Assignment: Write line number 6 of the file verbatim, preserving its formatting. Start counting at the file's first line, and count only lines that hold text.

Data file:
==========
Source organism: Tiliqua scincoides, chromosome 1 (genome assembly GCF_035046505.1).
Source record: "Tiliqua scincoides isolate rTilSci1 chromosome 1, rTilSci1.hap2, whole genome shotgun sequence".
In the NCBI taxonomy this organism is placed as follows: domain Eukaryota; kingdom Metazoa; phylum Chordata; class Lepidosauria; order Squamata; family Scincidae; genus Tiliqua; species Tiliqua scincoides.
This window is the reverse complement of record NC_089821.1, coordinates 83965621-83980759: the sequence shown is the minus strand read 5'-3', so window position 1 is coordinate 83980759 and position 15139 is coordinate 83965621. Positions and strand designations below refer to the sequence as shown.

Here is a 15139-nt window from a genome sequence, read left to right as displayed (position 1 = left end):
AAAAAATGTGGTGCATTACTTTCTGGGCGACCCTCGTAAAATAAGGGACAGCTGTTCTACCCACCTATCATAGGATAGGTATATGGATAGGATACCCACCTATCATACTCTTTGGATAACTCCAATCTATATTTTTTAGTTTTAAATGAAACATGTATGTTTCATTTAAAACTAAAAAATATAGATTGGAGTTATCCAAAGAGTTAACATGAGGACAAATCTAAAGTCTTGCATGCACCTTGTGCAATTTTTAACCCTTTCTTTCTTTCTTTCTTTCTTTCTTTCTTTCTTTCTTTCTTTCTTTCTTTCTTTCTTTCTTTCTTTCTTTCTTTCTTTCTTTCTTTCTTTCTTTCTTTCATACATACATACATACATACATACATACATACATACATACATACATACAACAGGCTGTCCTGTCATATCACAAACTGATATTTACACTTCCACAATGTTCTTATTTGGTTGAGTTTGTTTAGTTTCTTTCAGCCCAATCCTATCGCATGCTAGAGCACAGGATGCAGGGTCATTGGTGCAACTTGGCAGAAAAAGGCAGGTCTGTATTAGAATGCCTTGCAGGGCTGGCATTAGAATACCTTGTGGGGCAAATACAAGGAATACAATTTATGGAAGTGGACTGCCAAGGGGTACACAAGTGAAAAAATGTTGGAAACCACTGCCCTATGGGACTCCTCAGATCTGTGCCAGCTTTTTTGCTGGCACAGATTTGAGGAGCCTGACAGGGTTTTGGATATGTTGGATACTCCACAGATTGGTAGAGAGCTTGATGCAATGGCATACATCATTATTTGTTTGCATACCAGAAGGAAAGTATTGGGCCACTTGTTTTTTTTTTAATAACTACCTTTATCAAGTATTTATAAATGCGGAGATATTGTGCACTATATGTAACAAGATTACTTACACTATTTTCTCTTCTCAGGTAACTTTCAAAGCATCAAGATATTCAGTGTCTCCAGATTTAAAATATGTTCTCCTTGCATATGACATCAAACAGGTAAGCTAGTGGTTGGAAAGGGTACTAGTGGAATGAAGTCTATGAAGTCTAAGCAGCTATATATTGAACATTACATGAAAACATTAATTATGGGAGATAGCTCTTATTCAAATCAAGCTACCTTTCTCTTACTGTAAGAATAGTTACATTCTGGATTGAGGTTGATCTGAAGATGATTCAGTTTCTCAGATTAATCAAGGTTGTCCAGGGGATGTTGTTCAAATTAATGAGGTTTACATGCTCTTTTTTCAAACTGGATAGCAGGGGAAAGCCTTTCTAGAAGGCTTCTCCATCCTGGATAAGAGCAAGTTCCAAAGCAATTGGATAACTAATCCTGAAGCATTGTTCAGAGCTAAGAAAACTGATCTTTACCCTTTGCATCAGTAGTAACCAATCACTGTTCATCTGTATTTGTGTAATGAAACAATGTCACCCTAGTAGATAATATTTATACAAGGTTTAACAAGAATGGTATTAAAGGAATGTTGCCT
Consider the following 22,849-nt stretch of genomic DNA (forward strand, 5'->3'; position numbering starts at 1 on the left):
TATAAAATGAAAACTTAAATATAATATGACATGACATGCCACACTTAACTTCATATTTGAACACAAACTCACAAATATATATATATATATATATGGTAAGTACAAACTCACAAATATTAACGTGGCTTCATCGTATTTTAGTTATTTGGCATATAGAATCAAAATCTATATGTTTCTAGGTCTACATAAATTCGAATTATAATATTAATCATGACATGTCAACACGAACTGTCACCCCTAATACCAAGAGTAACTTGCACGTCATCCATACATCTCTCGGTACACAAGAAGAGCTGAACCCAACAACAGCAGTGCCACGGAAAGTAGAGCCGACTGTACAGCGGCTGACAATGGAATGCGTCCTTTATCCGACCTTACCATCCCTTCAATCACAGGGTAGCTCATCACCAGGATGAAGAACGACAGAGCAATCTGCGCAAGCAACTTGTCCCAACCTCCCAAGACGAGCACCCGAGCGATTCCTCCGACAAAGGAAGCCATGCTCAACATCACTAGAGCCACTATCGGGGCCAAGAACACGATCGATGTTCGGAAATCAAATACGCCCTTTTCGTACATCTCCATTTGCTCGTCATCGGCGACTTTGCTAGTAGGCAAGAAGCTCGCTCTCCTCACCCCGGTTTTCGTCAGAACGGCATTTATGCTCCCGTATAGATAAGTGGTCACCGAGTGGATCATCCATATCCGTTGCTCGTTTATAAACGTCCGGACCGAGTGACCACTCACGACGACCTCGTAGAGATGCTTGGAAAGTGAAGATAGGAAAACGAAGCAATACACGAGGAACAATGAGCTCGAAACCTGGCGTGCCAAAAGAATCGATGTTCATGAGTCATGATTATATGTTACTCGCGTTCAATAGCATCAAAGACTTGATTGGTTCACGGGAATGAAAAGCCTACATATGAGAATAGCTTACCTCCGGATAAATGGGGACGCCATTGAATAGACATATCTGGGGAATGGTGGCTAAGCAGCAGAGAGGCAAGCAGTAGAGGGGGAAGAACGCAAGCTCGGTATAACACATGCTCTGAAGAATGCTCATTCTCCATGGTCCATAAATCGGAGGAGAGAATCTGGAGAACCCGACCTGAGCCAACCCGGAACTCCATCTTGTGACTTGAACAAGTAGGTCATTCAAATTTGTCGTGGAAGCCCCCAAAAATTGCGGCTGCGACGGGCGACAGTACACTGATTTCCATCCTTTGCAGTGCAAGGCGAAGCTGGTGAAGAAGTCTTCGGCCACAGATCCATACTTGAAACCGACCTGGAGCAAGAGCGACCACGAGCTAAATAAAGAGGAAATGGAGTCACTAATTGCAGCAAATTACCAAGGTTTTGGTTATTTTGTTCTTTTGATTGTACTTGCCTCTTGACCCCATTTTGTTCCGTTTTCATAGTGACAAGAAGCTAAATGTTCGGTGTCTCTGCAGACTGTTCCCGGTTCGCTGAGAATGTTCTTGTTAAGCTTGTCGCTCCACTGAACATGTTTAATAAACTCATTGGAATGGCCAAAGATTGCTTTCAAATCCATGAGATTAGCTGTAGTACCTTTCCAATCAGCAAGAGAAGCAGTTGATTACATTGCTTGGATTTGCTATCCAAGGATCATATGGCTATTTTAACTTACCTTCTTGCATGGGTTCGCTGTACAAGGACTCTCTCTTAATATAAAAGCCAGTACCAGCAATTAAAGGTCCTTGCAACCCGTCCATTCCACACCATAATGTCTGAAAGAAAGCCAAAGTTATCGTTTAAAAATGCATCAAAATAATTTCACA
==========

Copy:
AAAAAATGTGGTGCATTACTTTCTGGGCGACCCTCGTAAAATAAGGGACAGCTGTTCTACCCACCTATCATAGGATAGGTATATGGATAGGATACCCACCTATCATACTCTTTGGATAACTCCAATCTATATTTTTTAGTTTTAAATGAAACATGTATGTTTCATTTAAAACTAAAAAATATAGATTGGAGTTATCCAAAGAGTTAACATGAGGACAAATCTAAAGTCTTGCATGCACCTTGTGCAATTTTTAACCCTTTCTTTCTTTCTTTCTTTCTTTCTTTCTTTCTTTCTTTCTTTCTTTCTTTCTTTCTTTCTTTCTTTCTTTCTTTCTTTCTTTCTTTCTTTCTTTCTTTCATACATACATACATACATACATACATACATACATACATACATACATACAACAGGCTGTCCTGTCATATCACAAACTGATATTTACACTTCCACAATGTTCTTATTTGGTTGAGTTTGTTTAGTTTCTTTCAGCCCAATCCTATCGCATGCTAGAGCACAGGATGCAGGGTCATTGGTGCAACTTGGCAGAAAAAGGCAGGTCTGTATTAGAATGCCTTGCAGGGCTGGCATTAGAATACCTTGTGGGGCAAATACAAGGAATACAATTTATGGAAGTGGACTGCCAAGGGGTACACAAGTGAAAAAATGTTGGAAACCACTGCCCTATGGGACTCCTCAGATCTGTGCCAGCTTTTTTGCTGGCACAGATTTGAGGAGCCTGACAGGGTTTTGGATATGTTGGATACTCCACAGATTGGTAGAGAGCTTGATGCAATGGCATACATCATTATTTGTTTGCATACCAGAAGGAAAGTATTGGGCCACTTGTTTTTTTTTTAATAACTACCTTTATCAAGTATTTATAAATGCGGAGATATTGTGCACTATATGTAACAAGATTACTTACACTATTTTCTCTTCTCAGGTAACTTTCAAAGCATCAAGATATTCAGTGTCTCCAGATTTAAAATATGTTCTCCTTGCATATGACATCAAACAGGTAAGCTAGTGGTTGGAAAGGGTACTAGTGGAATGAAGTCTATGAAGTCTAAGCAGCTATATATTGAACATTACATGAAAACATTAATTATGGGAGATAGCTCTTATTCAAATCAAGCTACCTTTCTCTTACTGTAAGAATAGTTACATTCTGGATTGAGGTTGATCTGAAGATGATTCAGTTTCTCAGATTAATCAAGGTTGTCCAGGGGATGTTGTTCAAATTAATGAGGTTTACATGCTCTTTTTTCAAACTGGATAGCAGGGGAAAGCCTTTCTAGAAGGCTTCTCCATCCTGGATAAGAGCAAGTTCCAAAGCAATTGGATAACTAATCCTGAAGCATTGTTCAGAGCTAAGAAAACTGATCTTTACCCTTTGCATCAGTAGTAACCAATCACTGTTCATCTGTATTTGTGTAATGAAACAATGTCACCCTAGTAGATAATATTTATACAAGGTTTAACAAGAATGGTATTAAAGGAATGTTGCCT